[Python-ideas] Dunder method to make object str-like

Chris Angelico rosuav at gmail.com
Thu Apr 7 11:37:49 EDT 2016

On Fri, Apr 8, 2016 at 1:26 AM, Paul Moore <p.f.moore at gmail.com> wrote:
> On 7 April 2016 at 16:05, Émanuel Barry <vgr255 at live.ca> wrote:
>>> Hmmm -- so maybe you are saying that if the results of __str__ and
>>> __tostring__ are the same we're fine, just like if the results of
>>> __int__ and __index__ are the same we're fine?  Otherwise an error is
>>> raised.
>> Pretty much; as above, if __tostring__ (in absence of a better name) is
>> defined and does not raise, it should return the same as __str__.
> OK, that makes sense as a definition of "what __tostring__ does". But
> I'm struggling to think of an example of code that would legitimately
> want to *use* it (unlike __index__ where the obvious motivating case
> was indexing a sequence). And even with a motivating example of use, I
> don't know that I can think of an example of something other than a
> string that might *provide* the method.
> The problem with the "ASCII byte string" example is that if a type
> provides __tostring__ I'd expect it to work for all values of that
> type. I'm not clear if "ASCII byte string" is intended to mean "a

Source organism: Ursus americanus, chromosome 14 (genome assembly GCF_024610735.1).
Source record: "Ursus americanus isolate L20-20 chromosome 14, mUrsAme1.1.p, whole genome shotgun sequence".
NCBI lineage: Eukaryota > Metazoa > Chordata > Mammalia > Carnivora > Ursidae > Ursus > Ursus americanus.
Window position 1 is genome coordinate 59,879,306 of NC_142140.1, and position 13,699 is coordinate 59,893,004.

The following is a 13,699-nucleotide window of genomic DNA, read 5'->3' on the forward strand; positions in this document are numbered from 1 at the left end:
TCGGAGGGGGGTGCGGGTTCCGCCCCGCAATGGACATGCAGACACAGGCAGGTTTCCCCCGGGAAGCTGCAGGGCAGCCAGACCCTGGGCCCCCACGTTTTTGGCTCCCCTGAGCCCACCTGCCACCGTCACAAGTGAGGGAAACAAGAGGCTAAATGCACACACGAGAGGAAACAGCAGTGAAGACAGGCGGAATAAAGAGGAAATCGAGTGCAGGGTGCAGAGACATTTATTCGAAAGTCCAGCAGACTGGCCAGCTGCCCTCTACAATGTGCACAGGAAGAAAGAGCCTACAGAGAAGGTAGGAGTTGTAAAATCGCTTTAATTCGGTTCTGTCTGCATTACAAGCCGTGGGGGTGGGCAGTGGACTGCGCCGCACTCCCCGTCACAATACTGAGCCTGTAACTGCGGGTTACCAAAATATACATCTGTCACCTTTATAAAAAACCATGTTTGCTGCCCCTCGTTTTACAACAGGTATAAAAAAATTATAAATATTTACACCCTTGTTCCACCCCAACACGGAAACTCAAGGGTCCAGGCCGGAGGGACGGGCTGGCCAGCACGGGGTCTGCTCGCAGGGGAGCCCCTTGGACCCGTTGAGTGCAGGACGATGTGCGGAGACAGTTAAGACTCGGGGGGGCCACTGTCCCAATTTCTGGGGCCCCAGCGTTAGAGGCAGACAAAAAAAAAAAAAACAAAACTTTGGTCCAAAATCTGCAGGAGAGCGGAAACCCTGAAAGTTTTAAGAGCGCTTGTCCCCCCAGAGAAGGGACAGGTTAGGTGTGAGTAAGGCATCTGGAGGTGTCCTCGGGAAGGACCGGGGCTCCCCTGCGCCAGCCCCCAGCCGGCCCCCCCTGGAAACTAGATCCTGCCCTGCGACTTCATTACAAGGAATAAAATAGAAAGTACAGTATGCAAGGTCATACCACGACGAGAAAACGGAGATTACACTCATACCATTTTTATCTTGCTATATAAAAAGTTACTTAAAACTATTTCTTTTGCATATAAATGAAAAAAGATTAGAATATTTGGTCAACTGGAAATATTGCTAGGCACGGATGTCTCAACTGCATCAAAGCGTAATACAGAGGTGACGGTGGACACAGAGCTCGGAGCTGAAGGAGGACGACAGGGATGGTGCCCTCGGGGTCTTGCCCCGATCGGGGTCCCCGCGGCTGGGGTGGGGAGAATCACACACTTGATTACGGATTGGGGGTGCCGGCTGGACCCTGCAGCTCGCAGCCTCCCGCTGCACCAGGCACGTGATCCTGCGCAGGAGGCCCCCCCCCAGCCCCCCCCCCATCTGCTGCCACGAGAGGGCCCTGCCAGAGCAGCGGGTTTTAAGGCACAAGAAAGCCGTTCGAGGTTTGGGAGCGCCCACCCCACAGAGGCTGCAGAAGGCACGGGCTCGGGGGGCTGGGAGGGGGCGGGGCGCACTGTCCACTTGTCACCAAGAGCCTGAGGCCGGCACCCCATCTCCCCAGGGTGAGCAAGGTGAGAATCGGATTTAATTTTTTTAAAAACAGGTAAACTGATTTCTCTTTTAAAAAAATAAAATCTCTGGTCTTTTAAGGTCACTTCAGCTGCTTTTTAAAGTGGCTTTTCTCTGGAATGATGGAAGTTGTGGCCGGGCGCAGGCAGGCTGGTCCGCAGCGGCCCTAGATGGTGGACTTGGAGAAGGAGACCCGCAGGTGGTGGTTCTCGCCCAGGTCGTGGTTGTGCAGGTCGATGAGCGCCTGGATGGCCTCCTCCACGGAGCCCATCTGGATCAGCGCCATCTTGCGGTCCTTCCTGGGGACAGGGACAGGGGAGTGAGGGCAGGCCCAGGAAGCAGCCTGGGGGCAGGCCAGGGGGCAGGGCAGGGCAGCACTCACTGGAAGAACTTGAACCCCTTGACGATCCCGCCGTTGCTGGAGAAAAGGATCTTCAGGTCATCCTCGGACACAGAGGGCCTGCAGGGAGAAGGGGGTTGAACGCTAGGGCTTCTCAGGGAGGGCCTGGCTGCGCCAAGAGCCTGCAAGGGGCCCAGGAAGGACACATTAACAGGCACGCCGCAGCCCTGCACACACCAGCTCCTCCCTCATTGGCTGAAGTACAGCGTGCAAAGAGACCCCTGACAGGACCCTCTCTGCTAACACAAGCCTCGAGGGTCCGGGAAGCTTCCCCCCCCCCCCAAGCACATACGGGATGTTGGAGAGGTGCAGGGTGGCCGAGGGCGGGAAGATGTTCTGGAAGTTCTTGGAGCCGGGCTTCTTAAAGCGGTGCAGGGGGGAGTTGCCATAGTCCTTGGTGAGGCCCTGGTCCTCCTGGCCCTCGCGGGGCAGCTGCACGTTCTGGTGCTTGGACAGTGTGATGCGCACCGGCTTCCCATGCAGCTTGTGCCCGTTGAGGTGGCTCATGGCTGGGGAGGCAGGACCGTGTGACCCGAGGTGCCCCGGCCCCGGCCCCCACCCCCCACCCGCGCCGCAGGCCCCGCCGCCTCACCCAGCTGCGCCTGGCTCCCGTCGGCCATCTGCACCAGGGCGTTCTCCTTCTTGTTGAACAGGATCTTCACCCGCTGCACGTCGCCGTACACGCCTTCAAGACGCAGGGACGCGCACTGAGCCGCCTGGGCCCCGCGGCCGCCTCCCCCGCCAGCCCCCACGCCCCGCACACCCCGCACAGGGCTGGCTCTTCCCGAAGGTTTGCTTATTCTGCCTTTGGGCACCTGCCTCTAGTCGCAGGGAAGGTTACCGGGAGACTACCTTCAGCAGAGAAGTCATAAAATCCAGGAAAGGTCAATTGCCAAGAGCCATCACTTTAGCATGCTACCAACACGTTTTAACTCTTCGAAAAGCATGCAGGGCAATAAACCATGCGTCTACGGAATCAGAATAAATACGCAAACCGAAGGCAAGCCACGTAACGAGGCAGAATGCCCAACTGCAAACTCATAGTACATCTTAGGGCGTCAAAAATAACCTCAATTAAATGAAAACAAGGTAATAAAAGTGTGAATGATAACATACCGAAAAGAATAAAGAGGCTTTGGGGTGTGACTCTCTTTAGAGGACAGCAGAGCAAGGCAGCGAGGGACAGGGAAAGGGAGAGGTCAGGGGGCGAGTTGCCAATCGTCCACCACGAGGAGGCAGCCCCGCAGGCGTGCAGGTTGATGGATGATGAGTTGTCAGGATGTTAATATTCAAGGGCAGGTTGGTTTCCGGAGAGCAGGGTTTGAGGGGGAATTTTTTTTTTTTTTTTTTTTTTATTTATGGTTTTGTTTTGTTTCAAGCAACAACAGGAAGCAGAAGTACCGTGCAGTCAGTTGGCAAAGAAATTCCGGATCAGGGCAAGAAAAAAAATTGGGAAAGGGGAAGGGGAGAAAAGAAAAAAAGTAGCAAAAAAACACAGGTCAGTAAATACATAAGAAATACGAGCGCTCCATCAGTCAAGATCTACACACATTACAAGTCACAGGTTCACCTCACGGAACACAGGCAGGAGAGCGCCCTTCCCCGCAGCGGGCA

> value of type bytes that only contains ASCII characters", or "a type
> that subclasses bytes to refuse to allow non-ASCII". The former would
> imply __tostring__ working sometimes, but not always. The latter seems
> like a contrived example (although I'm open to someone explaining a
> real-world use case where it's important).

The original use-case was Path objects, which stringify as the
human-readable representation of the file system path. If you need to
pass a string-or-Path to something that requires a string, you need to
convert the Path to a string, but *not* convert other arbitrary
objects to strings; calling str(x) would happily convert the integer
1234 into the string "1234", and then you'd go trying to create that
file in the current directory. Python does not let you append
non-strings to strings unless you write __radd__ manually; this
proposal would allow objects to declare to the interpreter "hey, I'm
basically a string here", and allow Paths and strings to interoperate.


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